Common ground in electronically mediated conversation [electronic resource] / Andrew Monk.Material type: TextSeries: Synthesis lectures on human-centered informatics ; # 1.Publication details: San Rafael, Calif. (1537 Fourth Street, San Rafael, CA 94901 USA) :: Morgan & Claypool Publishers,, c2009Description: 1 electronic text (x, 45 p. : ill.) : digital fileISBN: 9781598298581 (electronic bk.); 9781598298574 (pbk.)Uniform titles: Synthesis digital library of engineering and computer science. Subject(s): Clark, Herbert H. -- Knowledge -- Language and languages | Telematics | Language and languages -- Computer programs | Herbert Clark | Common ground | Mediated communication | Language use | Video | Communication | Text chatDDC classification: 302.23 LOC classification: TK5105.6 | .M653 2009Online resources: Abstract with links to resource Also available in print.
|Item type||Current library||Call number||Status||Date due||Barcode|
|Ebooks||Indian Institute of Technology Delhi - Central Library||Available|
Mode of access: World Wide Web.
System requirements: Adobe Acrobat reader.
Part of: Synthesis digital library of engineering and computer science.
Series from website.
Includes bibliographical references (p. 41-43).
Motivation, conversation as a collaborative activity -- Production [plus] comprehension [does not equal] communication -- Collaboration in language use -- Overview, developing common ground, an example -- Scientific foundations -- The theory in more detail -- Fundamentals -- Face-to-face conversation is "basic" -- Face-to-face conversation involves more than just words -- Face-to-face conversation is a joint action -- Face-to-face conversation uses common ground to minimize the effort required to communicate -- Face-to-face conversation develops common ground -- Grounding, levels, layers, and tracks -- Case studies, applying the theory to electronically mediated communication -- The costs of grounding (Clark and Brennan) -- Why Cognoter did not work (Tatar, Foster, and Bobrow) -- Gaze awareness: an experimental study of resources for grounding (Monk and Gale) -- Predicting the peripherality of peripheral participants (Monk) -- Peripheral participants in text chat, putting words in people's mouths (Healey and Mills) -- Current status -- Further reading.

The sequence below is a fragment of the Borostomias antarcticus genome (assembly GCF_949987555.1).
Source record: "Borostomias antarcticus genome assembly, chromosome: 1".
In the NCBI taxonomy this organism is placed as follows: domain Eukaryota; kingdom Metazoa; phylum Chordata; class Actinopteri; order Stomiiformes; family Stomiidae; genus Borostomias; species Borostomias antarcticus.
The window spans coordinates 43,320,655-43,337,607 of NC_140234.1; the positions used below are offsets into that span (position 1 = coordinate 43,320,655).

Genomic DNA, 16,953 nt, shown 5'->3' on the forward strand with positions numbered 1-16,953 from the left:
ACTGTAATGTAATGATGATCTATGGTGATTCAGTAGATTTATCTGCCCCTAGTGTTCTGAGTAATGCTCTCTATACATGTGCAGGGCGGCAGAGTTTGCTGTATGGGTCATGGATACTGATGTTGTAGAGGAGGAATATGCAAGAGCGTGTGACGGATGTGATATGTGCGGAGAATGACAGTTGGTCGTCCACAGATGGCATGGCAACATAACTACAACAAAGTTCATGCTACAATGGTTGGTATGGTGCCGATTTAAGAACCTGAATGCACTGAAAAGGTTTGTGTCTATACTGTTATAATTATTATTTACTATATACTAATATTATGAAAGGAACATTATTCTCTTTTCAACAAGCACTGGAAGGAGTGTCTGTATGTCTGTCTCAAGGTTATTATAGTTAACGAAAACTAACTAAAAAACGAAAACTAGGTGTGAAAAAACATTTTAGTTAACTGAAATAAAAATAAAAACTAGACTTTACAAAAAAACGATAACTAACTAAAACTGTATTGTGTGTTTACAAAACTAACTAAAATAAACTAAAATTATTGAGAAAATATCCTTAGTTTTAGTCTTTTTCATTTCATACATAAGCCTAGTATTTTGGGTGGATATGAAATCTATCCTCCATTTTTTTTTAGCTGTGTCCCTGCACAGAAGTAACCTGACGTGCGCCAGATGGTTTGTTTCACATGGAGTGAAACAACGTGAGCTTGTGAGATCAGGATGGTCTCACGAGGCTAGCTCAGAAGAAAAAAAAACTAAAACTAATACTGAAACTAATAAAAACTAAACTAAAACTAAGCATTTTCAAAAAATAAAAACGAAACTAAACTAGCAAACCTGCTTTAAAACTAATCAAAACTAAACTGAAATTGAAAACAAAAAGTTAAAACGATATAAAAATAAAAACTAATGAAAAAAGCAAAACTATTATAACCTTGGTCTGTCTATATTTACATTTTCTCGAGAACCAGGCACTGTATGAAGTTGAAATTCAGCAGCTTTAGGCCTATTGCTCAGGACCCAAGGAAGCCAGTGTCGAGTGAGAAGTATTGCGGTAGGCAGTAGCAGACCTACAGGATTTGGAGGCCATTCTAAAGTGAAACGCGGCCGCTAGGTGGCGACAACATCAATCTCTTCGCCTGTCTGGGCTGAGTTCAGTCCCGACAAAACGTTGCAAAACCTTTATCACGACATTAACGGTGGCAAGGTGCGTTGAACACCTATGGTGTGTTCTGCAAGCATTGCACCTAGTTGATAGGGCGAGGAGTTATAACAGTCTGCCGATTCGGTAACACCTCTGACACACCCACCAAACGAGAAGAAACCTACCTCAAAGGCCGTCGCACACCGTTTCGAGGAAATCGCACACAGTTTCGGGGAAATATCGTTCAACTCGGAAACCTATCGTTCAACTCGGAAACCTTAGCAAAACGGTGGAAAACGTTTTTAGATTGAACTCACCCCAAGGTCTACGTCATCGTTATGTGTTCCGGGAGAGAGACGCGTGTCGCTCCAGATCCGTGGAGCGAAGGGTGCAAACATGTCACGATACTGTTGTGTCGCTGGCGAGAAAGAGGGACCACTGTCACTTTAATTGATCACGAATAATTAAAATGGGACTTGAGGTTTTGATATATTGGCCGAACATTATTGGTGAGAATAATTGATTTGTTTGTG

Abstract freely available; full-text restricted to subscribers or individual document purchasers.
Google book search
Technologies that electronically mediate conversation, such as text-based chat or desktop video conferencing, draw on theories of human-human interaction to make predictions about the effects of design decisions. This lecture reviews the theory that has been most influential in this area: Clark's theory of language use. The key concept in Clark's theory is that of common ground. Language is viewed as a collaborative activity that uses existing common ground to develop further common ground and, hence, to communicate efficiently. The theory (a) defines different kinds of common ground, (b) formalizes the notion of collaborative activity as a "joint action," and (c) describes the processes by which common ground is developed through joint action. Chapter 1 explains why a purely cognitive model of communication is not enough and what is meant by the phrase "collaborative activity." Chapter 2 introduces the idea of common ground and how it is used in language through an example of two people conversing over a video link. Chapter 3 indicates where the interested reader can find out about the antecedents to Clark's theory. Chapter 4 sets out the fundamental concepts in Clark's theory. Chapter 5 uses five published case studies of electronically mediated communication to illustrate the value of the theory. These include studies of a computer-supported meeting room (Cognoter), a video tunnel that supports gaze awareness, video conferencing in medical consultation, and text chat.
Also available in print.
Title from PDF t.p. (viewed on December 3, 2008).